achieved.

This has the effect of gradually ratcheting the road to match what
you’re

able to achieve, and to continue pushing the envelope every time you
build

up some safety buffer.

Philip

On 1 April 2014 20:42, Jake Hofman <jho...@gmail.com <javascript:>>
wrote:

btw, i’ve added the feature to uservoice here. please upvote if you’re
interested. -j

Add an “automatically progressing goal” feature

This feature would allow a user to create a goal that automatically
and

gradually increases from a lower initial rate to a higher target rate.
Inputs would be the initial rate, the final rate, and a time scale.
The

result would be a non-linear road that hits the target rate at the
specified

time. Preferably the schedule for increase (e.g., constant,
decreasing,

increasing, etc.) would be set automagically.

For instance, let’s say I’d like to work my way up to flossing once a
day, but right now I’d be happy with once a week. I’m pretty sure I’ll
fail

if I shoot for the moon out of the gate, but have some confidence that
I can

slowly build up to it.

While you can do this manually, of course, this feature might help if
slowly

increasing goal without even realizing that I’m improving.

Groups

“Akratics Anonymous” group.
To unsubscribe from this group and stop receiving emails from it, send
an

Groups

“Akratics Anonymous” group.
To unsubscribe from this group and stop receiving emails from it, send
an

Groups
“Akratics Anonymous” group.
To unsubscribe from this group and stop receiving emails from it, send
an

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For meditation, the best thing I’ve found is to beemind both the frequency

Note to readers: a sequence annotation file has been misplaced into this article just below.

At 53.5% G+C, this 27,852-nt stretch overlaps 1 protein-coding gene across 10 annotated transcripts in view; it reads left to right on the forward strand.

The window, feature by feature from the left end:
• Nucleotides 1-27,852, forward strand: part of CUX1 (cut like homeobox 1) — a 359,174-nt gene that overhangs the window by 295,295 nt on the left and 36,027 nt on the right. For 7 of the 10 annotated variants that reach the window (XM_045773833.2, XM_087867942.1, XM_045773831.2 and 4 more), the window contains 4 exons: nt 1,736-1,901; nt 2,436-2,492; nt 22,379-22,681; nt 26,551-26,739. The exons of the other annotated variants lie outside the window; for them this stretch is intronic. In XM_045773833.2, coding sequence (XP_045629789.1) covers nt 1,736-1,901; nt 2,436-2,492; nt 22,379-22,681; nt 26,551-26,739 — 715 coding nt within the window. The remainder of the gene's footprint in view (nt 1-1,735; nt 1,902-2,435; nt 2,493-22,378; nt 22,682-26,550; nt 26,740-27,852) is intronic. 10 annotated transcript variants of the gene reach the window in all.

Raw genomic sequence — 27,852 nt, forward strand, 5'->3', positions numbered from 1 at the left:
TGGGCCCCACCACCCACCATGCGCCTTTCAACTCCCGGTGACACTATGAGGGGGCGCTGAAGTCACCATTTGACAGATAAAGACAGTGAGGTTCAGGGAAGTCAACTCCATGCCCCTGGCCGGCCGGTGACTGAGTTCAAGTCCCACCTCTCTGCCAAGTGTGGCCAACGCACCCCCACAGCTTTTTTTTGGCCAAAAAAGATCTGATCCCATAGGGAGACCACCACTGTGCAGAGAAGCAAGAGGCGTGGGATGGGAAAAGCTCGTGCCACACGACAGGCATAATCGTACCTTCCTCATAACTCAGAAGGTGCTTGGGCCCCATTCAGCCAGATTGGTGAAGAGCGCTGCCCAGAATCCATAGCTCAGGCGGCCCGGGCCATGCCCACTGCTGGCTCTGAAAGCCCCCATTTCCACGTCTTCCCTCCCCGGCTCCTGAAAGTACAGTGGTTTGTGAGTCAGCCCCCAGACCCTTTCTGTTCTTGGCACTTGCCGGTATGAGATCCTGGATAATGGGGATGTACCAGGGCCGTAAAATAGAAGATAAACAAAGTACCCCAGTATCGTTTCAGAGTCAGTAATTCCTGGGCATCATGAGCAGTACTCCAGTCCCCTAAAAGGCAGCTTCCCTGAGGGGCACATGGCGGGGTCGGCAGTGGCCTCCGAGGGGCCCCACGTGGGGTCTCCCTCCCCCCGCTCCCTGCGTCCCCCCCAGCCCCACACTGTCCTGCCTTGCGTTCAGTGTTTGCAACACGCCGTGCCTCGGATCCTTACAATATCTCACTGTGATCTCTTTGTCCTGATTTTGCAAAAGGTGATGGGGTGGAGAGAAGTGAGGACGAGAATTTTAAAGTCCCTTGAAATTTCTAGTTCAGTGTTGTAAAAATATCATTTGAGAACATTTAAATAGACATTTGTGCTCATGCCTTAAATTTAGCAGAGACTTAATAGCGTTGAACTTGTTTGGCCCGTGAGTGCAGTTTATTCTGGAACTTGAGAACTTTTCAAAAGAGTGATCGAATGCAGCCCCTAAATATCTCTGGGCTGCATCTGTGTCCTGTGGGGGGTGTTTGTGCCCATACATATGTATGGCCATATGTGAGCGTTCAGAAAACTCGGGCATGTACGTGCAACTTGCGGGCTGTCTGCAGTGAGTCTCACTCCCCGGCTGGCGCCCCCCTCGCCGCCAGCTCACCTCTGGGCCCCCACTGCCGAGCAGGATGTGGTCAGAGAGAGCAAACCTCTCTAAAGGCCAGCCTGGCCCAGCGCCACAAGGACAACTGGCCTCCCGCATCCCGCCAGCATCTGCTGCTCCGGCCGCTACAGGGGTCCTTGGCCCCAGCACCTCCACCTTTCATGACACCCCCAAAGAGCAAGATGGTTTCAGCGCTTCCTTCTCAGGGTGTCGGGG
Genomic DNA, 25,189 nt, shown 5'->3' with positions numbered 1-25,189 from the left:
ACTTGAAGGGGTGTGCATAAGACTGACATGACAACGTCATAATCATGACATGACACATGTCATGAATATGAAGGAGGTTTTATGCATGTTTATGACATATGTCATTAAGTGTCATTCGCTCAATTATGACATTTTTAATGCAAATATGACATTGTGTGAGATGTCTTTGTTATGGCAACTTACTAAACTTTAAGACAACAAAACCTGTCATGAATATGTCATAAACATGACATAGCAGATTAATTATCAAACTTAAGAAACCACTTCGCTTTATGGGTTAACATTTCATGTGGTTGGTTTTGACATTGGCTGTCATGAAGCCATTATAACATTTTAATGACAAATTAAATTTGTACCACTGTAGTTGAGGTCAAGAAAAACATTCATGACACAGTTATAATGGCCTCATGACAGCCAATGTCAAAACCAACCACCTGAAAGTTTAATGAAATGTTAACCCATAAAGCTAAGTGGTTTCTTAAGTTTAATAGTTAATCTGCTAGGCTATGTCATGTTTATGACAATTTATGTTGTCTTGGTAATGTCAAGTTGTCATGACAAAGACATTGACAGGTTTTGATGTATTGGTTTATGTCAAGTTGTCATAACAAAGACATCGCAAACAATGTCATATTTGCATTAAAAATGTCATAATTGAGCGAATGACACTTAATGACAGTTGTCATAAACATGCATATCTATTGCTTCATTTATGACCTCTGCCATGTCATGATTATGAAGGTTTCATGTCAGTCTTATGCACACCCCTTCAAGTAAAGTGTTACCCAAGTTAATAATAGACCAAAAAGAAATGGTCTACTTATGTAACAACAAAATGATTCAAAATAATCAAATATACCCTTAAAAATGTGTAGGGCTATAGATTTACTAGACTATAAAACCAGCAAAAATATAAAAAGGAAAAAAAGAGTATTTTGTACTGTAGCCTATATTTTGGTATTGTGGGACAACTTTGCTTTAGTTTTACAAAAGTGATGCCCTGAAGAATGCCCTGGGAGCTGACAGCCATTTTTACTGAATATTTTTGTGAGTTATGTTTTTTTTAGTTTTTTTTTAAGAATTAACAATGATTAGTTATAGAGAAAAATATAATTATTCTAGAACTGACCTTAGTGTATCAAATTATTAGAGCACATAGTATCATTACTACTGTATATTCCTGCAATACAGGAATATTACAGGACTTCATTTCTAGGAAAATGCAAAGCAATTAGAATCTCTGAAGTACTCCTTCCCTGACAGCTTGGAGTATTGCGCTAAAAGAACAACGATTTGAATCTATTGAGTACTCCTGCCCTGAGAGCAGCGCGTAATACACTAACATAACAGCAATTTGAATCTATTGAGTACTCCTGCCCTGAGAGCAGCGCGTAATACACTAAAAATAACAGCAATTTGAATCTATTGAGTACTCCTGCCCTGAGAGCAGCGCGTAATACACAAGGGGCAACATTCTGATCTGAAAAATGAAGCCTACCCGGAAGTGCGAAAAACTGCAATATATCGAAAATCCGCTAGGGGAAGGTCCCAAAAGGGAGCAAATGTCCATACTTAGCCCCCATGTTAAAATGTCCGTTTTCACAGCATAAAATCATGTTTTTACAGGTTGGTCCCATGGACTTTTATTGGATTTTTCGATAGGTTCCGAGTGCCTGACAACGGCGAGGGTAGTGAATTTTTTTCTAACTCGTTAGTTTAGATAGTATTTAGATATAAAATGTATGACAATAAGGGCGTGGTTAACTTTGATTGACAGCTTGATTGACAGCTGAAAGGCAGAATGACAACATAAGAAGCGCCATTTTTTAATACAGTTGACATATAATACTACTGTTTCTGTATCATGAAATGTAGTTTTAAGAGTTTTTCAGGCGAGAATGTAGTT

and the duration in 2 separate graphs. Then I can set limits like “meditate
at least 5 sessions a week, and at least 2 hours a week total.” That
doesn’t help with increasing the amount over time, but it is a framework
that seems to work well for me.

On Wed, Apr 2, 2014 at 7:53 PM, David Ernst david@ernsts.us wrote:

Hi Akratics,

I’ve been thinking about something along these lines myself, albeit less
sophisticated. Let me share my current ideas in case it is of any help, and
I’m sure you all may have great suggestions.

My long-term goal is to get back into a habit of an hour of meditation,
twice a day. For the past the few months it’s been inconsistent, just about
never more than one hour, once per week. When I first learned about
Beeminder – not more than a month or two ago – meditation was the first
thing I knew I wanted to personally use it for, b/c in my experience, when
I’m good on this, everything else follows. Lack of ‘presence’ feels like a
sort of gateway akrasia, if you will

So I’ve had a Beemind “total hours sitting”. That’s sort of working. I set
it for 1 hour per week, and for the most part that’s pretty much what I’ve
been doing: one long session, spaced a week apart.

But I’d rather be more frequent & consistent, even if it’s a much smaller
magnitude.

So now I’m thinking of another way to attack this:

Again, the end goal is twice daily hour-long sessions.
Day 1 will be 1 minute of meditation. Easy.
Day 2 should be 2 minutes. Day 3? 3 minutes. And then continue to add
another minute each day. (Not yet sure how to cross the chasm from once to
twice daily…)

So I suppose this goal is “Grow Daily Meditation Practice”. I hope to
input a 1 each day. And if I need to check what amount I’m up to, the
cumulative Y-axis will track “Minutes of Daily Practice”. Effectively, this
just Beeminding the derivative of total minutes sat, such that this Beemind
follows a constant rate and yet my “true goal” if you will, is
auto-increasing.

Is that clear?

Could this same approach apply to your flossing goal, Jake? Perhaps you
could Do-Less-beemind the number of days in between flossing sessions.